Of Faith and Hoops
With Ron Artest and Terrell Owens occupying much of last year's media spotlight, you could be excused for thinking that faith and professional athletics were mutually exclusive. But not for Roger Powell Jr. He can't talk about one without mentioning the other.
Ask him about basketball and he'll tell you about his faith. How it was a "blessing" playing for Illinois last season and that his favorite moment of the season was "being able to share my faith on national TV after the Louisville game." He attributes all his success to Jesus Christ, saying "Playing for him gives me focus."
Ask him about his plans for RPJ Ministries
and he'll tell you that he wants to hold basketball camps for high school kids, preparing them "to be bold witnesses" while they're in college.
For Roger Powell, Jr., faith and professional sports aren't mutually exclusive. They're two sides of the same coin. They're both part of his everyday life.
It wasn't always that way. In an interview with Fellowship of Christian Athletes
, Powell said he was having trouble living out his faith
when he first arrived at the University of Illinois. He became bolder with his faith after attending an FCA team Bible study initiated by former Fighting Illini and current Los Angeles Laker Brian Cook
Powell was in Sioux Falls with the Rockford Lightning for two games against the Skyforce
. The Lightning dropped both games, but Illini Wonk got a chance to sit down with Powell before the games.
Powell talked a lot about his last season with the Illini (because Wonk asked a lot of questions about it). He said midway through his junior year he knew that the 2004-05 Illini were going to be a special team. "Even in my sophomore season you could see visions of a great team," he said. "I knew that staying together for three years, we'd be special."
His favorite game in an Illinois jersey was against Louisville in the national semifinal. It was Illinois' first and only win in the Final Four and it stood out for Powell because "it took us to the National Championship game." Few Illinois fans will ever forget that game or the performance Powell had in the second half, scoring 18 points, two of which came on a tip-dunk of his own missed three-pointer. A close second for Powell's most memorable game was the game immediately before Louisville against Arizona.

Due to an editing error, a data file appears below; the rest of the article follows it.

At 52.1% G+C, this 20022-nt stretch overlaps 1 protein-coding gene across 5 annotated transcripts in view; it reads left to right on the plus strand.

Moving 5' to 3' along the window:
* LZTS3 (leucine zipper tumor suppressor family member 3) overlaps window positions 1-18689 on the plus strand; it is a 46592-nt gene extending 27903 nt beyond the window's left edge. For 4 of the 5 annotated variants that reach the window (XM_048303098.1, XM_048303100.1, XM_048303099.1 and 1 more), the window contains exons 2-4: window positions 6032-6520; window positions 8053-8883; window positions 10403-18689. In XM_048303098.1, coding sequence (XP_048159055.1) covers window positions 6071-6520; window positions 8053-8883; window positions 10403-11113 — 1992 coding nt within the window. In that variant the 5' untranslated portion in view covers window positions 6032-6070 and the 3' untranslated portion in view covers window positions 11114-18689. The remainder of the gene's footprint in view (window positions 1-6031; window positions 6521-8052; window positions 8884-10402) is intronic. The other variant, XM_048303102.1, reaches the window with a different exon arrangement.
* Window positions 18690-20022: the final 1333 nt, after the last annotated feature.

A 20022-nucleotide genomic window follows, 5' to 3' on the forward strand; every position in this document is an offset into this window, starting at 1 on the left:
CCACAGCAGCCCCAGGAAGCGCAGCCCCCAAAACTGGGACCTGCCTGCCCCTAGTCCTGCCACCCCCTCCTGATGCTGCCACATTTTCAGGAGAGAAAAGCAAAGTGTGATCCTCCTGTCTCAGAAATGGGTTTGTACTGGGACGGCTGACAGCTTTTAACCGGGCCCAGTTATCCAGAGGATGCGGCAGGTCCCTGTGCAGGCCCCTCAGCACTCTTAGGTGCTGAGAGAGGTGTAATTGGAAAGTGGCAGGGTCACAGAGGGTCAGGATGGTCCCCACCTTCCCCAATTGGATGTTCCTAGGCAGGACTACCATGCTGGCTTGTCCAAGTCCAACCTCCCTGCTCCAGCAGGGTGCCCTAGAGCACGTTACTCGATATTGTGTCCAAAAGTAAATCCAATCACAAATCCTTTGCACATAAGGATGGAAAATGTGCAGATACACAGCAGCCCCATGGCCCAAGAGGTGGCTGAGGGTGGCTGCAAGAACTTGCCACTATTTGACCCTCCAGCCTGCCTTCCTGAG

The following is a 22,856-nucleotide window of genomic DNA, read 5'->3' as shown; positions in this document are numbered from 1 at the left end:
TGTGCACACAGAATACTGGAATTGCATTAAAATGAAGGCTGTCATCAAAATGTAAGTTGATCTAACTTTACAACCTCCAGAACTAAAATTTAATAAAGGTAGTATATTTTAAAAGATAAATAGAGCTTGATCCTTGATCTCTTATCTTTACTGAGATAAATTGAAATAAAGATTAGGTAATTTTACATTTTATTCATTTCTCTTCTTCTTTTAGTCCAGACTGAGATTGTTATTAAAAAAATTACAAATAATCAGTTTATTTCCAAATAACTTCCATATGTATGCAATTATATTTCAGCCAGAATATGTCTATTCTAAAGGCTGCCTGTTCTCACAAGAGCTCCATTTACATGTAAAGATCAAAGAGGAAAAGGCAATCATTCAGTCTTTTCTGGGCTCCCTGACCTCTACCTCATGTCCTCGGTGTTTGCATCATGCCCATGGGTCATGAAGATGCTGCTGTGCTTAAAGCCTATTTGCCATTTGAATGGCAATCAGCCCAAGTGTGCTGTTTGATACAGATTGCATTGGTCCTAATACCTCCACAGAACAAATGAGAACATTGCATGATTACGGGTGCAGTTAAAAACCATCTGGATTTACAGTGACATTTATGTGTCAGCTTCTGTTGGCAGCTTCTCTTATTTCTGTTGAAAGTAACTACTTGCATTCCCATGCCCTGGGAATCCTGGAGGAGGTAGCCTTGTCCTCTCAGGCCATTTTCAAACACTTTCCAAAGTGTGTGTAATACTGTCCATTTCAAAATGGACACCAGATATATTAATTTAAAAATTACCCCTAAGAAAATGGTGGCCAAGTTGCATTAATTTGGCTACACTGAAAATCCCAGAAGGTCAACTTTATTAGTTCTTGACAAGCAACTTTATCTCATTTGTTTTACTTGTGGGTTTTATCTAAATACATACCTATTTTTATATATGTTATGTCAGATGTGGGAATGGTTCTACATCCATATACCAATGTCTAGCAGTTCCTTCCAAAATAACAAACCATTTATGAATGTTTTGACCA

Powell said that there was a "family atmosphere" among the Illinois teammates last year and that he stays in touch with most of his college teammates. He keeps in especially close contact with Luther Head, who attending Powell's wedding
this fall along with Jack Ingram.
In the two games against the Skyforce, Powell averaged 22.5 points and seven rebounds. He was 8 for 14 from the floor both nights. Among CBA leaders
, Powell is third in scoring with a 21.6 average, third in offensive rebounds at 3.4 per game and fifth in field goal percentage at 57 percent.
Almost as strong as his belief in God is Powell's belief that he'll join three college teammates (Cook, Head and Deron Williams) in the NBA soon. He maintains that the CBA has been good for him. "I've been getting a lot of playing time," Powell said. "I've been playing well and winning a lot. It's also allowed me to play on the perimeter, which is where I'll be in the NBA. At Illinois, I played the four.
Powell said that, despite being waived by Seattle, he gained a lot of confidence while he was there. "The GM paid me a big compliment," Powell said. "He said I wasn't a tweener, but a guy that could play three positions."
Powell will get flashbacks of his last season of college basketball next Tuesday. That's when the Rockford Lighting host the conference-leading Gary Steelheads for University of Illinois Fighting Illini Night
. But isn't that the night the Illini take on the Michigan Wolverines? Never fear. The college game starts at 6:00 p.m. and you can watch the game on big screen TV's from the MetroCentre before the Lightning tip off at 7:05. Rumor has it that Kenny Battle will be there.
Whether or not Powell earns a spot in the NBA, he'll always hold a special spot in the heart of Illinois basketball fans. Don't be surprised if you see more Orange and Blue than Yellow and Blue in the Lightning stands on Tuesday.